Hazel dormice are widespread in Europe from the Mediterranean to southern Sweden, East to Russia and west to southern France. Island populations occur in Great Britain, Corfu and Sicily.
In Britain the native range of the dormouse extends throughout England and Wales. The species is generally more common in the south than in the north but even where the population is greater the distribution can be patchy. In the 21st century the dormouse has become extinct from many of the northern and midland counties over the past one hundred years and the species is now mainly confined to the southern counties of Britain, the English/Welsh borders and east and south Wales. There has been an ongoing effort to reintroduce dormice to those areas where the species has become extinct.
In 1885, G.T Rope published an article in The Zoologist ‘On the range of the dormouse in England and Wales’ (Vol 9 No. 102 pages 201-213). This showed that dormice were considered ‘common’ in many of the southern counties (shaded red) and known localities were recorded in many of midland and northern counties and Wales (shaded pink with locations shown as yellow dots) . This general dormouse distribution in the early 1900′s was supported by Victoria County Histories (1907) and other naturalists.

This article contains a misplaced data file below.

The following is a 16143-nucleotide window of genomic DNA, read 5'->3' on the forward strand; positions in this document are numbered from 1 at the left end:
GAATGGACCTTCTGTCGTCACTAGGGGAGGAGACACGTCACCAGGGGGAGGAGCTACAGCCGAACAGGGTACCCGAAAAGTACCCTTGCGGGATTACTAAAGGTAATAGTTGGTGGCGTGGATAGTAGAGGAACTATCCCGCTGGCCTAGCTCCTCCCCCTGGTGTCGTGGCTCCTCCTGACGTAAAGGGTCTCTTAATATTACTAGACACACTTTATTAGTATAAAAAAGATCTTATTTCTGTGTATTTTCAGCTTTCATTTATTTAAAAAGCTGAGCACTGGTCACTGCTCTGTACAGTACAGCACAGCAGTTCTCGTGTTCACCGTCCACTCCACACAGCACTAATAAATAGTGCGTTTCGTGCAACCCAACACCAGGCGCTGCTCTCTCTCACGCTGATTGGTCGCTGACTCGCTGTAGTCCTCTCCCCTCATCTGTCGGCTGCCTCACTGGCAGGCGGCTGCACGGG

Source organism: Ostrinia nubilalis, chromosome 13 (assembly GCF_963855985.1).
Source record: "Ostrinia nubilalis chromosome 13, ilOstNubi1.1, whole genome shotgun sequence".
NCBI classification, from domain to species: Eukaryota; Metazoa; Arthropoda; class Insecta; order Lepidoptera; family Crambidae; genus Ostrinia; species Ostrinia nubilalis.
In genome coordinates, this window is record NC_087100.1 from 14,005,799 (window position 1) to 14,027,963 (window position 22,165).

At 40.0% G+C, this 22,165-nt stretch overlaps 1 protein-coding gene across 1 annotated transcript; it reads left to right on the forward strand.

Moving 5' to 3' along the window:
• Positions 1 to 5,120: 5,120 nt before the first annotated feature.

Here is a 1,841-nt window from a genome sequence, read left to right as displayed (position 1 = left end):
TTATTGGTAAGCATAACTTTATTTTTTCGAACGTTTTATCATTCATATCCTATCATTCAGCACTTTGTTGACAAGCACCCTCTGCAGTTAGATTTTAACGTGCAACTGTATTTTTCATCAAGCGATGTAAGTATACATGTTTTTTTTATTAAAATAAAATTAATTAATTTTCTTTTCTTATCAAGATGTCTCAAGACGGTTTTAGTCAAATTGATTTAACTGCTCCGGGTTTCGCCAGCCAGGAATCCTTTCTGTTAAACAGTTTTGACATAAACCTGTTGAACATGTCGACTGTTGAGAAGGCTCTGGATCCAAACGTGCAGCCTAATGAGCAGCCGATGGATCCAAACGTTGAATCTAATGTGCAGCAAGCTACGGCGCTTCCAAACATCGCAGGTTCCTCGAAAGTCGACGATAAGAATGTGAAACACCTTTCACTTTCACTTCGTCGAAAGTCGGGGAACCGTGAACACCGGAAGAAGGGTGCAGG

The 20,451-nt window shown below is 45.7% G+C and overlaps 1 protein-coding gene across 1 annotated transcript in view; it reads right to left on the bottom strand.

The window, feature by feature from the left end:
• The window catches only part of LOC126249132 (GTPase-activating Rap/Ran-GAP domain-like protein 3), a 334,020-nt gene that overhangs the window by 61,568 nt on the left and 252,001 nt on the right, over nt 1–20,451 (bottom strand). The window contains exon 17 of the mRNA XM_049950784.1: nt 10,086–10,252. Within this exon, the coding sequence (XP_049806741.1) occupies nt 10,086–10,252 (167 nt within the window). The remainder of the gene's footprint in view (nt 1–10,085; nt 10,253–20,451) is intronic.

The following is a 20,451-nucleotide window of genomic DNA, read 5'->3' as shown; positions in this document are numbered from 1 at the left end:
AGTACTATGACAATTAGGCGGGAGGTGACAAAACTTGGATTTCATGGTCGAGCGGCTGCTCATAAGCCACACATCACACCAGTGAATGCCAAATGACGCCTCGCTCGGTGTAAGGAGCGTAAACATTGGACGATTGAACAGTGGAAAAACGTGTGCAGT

Ecological studies were undertaken on dormice during the 1980′s by Pat Morris and Paul Bright but their national distribution at that time was unknown. In 1993 a public survey was organised to find and identify hazelnuts eaten by dormice. This survey was repeated in 2001. The results, shown in the map below (yellow and orange dots are positive records, blue dots are negative records) demonstrated that in less than 100 years dormice had been lost from many counties and were predominantly concentrated in southern England and the borders.
A recent distribution map, using data from the Great Nut Hunts, sites from the National Dormouse Monitoring Programme, Dormouse Reintroduction Sites and other survey data is shown below. If you have any positive, recent records please let us know by submitting your dormouse records to us, these data will then be shared with the Local Records Centre.
The Hampshire Dormouse Group monitor the distribution of dormice in Hampshire. Please follow the links for a description of dormice distribution in Hampshire, as well as maps of dormice distribution in Hampshire.
Browne M (1885), Vertebrate animals of Leicestershire, The Zoologist 9
Coward T.A (1910), The Vertebrate fauna of Cheshire and Liverpool, Witherby and Co. London
Forrest H.E. (1907), Fauna of North Wales, Witherby and Co. London
Morris D (1914), A Natural History of Bournemouth and District, Natural Science Society
Rope G.T (1885), On the range of the dormouse in England and Wales, The Zoologist 9 102:201-213
Victoria County Histories 1907